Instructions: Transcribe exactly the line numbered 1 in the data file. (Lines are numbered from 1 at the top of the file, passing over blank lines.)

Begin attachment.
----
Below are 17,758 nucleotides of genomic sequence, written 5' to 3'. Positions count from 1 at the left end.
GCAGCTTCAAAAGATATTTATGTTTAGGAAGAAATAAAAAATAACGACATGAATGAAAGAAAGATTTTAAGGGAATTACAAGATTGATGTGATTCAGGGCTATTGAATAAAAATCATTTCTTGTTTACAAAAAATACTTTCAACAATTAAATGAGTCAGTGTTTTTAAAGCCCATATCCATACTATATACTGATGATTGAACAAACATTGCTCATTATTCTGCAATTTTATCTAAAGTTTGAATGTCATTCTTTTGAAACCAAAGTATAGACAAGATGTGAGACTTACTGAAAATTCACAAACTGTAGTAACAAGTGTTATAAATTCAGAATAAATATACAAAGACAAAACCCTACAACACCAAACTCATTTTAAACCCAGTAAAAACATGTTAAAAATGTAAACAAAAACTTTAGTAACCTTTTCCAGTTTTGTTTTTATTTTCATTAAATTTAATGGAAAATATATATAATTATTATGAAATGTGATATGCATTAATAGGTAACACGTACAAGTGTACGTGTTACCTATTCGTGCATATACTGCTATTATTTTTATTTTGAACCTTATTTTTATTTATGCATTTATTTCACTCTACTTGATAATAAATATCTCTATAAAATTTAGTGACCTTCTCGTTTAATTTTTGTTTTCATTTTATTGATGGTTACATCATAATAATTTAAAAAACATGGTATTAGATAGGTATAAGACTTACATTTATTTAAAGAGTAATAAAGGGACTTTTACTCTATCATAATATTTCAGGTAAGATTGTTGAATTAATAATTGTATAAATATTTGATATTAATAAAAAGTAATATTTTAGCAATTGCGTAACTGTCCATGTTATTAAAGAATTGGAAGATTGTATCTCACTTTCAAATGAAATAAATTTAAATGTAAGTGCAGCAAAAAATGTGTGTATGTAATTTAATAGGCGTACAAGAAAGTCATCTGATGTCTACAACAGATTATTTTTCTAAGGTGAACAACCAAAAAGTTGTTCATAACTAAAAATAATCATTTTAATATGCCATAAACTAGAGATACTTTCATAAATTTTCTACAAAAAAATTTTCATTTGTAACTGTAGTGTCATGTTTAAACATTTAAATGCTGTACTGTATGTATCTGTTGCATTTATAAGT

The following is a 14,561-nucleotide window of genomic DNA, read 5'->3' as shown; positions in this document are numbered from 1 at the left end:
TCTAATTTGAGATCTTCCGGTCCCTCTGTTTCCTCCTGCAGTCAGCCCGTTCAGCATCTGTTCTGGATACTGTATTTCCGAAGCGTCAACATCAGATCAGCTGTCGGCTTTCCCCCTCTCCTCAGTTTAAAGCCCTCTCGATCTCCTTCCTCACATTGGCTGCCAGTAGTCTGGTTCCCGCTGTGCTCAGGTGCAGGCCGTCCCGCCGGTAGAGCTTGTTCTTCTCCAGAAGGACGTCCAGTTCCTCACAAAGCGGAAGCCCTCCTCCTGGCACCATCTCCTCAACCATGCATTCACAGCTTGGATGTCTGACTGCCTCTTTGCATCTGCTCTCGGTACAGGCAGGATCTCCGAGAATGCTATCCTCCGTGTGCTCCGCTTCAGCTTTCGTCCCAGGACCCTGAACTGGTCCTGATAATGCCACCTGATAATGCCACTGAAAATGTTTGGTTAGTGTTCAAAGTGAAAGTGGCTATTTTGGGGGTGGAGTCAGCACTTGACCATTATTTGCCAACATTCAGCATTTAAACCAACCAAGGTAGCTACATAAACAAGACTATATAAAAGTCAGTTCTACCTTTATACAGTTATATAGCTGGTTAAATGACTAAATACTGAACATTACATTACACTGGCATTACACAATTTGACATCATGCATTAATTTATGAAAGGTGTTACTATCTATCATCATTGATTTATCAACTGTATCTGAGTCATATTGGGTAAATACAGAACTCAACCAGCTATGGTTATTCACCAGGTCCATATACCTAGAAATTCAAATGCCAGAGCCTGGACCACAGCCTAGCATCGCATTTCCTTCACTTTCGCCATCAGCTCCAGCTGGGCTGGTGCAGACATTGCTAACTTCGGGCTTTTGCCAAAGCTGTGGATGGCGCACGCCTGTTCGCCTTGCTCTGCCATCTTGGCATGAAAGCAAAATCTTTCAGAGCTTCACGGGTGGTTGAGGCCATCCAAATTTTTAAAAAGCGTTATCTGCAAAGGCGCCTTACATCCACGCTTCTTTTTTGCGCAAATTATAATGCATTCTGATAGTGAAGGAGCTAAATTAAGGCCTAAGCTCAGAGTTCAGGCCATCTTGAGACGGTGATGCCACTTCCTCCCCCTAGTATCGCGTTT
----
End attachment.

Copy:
Below are 17,758 nucleotides of genomic sequence, written 5' to 3'. Positions count from 1 at the left end.